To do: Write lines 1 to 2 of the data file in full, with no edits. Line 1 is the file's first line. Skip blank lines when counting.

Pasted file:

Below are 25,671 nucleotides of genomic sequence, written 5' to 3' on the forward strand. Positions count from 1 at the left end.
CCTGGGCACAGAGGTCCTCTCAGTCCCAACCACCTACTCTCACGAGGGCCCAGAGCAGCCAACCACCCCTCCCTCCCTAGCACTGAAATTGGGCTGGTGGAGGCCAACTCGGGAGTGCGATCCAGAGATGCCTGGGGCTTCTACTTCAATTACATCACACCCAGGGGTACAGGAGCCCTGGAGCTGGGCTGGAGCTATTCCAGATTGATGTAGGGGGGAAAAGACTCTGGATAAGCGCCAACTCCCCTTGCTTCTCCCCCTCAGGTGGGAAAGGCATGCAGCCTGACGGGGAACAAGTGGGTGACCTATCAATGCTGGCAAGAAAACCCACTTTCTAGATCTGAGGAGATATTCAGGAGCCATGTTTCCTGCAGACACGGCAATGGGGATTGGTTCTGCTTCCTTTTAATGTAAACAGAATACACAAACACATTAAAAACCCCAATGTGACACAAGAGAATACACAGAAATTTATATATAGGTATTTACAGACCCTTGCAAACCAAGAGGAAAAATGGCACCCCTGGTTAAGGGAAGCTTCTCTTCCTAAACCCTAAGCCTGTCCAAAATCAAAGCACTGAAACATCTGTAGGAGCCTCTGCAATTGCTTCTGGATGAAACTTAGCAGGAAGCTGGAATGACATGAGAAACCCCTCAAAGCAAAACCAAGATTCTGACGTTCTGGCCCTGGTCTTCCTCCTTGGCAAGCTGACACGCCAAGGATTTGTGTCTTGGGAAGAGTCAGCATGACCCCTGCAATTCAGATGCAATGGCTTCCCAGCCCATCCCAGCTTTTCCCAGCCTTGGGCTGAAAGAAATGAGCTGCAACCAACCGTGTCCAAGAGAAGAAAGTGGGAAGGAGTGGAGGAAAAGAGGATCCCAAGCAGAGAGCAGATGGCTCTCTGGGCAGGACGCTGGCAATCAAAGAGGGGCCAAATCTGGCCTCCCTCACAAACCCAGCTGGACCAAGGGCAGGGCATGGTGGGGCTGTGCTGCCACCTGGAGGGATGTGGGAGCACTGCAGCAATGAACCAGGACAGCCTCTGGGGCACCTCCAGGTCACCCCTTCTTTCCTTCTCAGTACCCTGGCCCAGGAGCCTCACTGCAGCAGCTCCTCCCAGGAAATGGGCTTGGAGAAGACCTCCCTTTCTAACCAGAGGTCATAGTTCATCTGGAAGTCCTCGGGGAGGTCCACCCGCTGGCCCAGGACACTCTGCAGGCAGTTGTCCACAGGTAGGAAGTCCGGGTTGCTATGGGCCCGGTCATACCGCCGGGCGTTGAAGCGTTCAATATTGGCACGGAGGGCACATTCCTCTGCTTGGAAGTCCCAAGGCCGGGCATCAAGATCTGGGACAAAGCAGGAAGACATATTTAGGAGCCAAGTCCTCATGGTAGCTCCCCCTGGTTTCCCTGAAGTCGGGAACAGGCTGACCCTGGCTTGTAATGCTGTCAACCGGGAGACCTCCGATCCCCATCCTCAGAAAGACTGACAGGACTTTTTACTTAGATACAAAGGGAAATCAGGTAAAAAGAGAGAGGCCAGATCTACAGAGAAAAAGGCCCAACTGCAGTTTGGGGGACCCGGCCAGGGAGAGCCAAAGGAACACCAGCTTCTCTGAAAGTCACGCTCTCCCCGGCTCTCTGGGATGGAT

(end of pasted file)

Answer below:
Below are 25,671 nucleotides of genomic sequence, written 5' to 3' on the forward strand. Positions count from 1 at the left end.
CCTGGGCACAGAGGTCCTCTCAGTCCCAACCACCTACTCTCACGAGGGCCCAGAGCAGCCAACCACCCCTCCCTCCCTAGCACTGAAATTGGGCTGGTGGAGGCCAACTCGGGAGTGCGATCCAGAGATGCCTGGGGCTTCTACTTCAATTACATCACACCCAGGGGTACAGGAGCCCTGGAGCTGGGCTGGAGCTATTCCAGATTGATGTAGGGGGGAAAAGACTCTGGATAAGCGCCAACTCCCCTTGCTTCTCCCCCTCAGGTGGGAAAGGCATGCAGCCTGACGGGGAACAAGTGGGTGACCTATCAATGCTGGCAAGAAAACCCACTTTCTAGATCTGAGGAGATATTCAGGAGCCATGTTTCCTGCAGACACGGCAATGGGGATTGGTTCTGCTTCCTTTTAATGTAAACAGAATACACAAACACATTAAAAACCCCAATGTGACACAAGAGAATACACAGAAATTTATATATAGGTATTTACAGACCCTTGCAAACCAAGAGGAAAAATGGCACCCCTGGTTAAGGGAAGCTTCTCTTCCTAAACCCTAAGCCTGTCCAAAATCAAAGCACTGAAACATCTGTAGGAGCCTCTGCAATTGCTTCTGGATGAAACTTAGCAGGAAGCTGGAATGACATGAGAAACCCCTCAAAGCAAAACCAAGATTCTGACGTTCTGGCCCTGGTCTTCCTCCTTGGCAAGCTGACACGCCAAGGATTTGTGTCTTGGGAAGAGTCAGCATGACCCCTGCAATTCAGATGCAATGGCTTCCCAGCCCATCCCAGCTTTTCCCAGCCTTGGGCTGAAAGAAATGAGCTGCAACCAACCGTGTCCAAGAGAAGAAAGTGGGAAGGAGTGGAGGAAAAGAGGATCCCAAGCAGAGAGCAGATGGCTCTCTGGGCAGGACGCTGGCAATCAAAGAGGGGCCAAATCTGGCCTCCCTCACAAACCCAGCTGGACCAAGGGCAGGGCATGGTGGGGCTGTGCTGCCACCTGGAGGGATGTGGGAGCACTGCAGCAATGAACCAGGACAGCCTCTGGGGCACCTCCAGGTCACCCCTTCTTTCCTTCTCAGTACCCTGGCCCAGGAGCCTCACTGCAGCAGCTCCTCCCAGGAAATGGGCTTGGAGAAGACCTCCCTTTCTAACCAGAGGTCATAGTTCATCTGGAAGTCCTCGGGGAGGTCCACCCGCTGGCCCAGGACACTCTGCAGGCAGTTGTCCACAGGTAGGAAGTCCGGGTTGCTATGGGCCCGGTCATACCGCCGGGCGTTGAAGCGTTCAATATTGGCACGGAGGGCACATTCCTCTGCTTGGAAGTCCCAAGGCCGGGCATCAAGATCTGGGACAAAGCAGGAAGACATATTTAGGAGCCAAGTCCTCATGGTAGCTCCCCCTGGTTTCCCTGAAGTCGGGAACAGGCTGACCCTGGCTTGTAATGCTGTCAACCGGGAGACCTCCGATCCCCATCCTCAGAAAGACTGACAGGACTTTTTACTTAGATACAAAGGGAAATCAGGTAAAAAGAGAGAGGCCAGATCTACAGAGAAAAAGGCCCAACTGCAGTTTGGGGGACCCGGCCAGGGAGAGCCAAAGGAACACCAGCTTCTCTGAAAGTCACGCTCTCCCCGGCTCTCTGGGATGGAT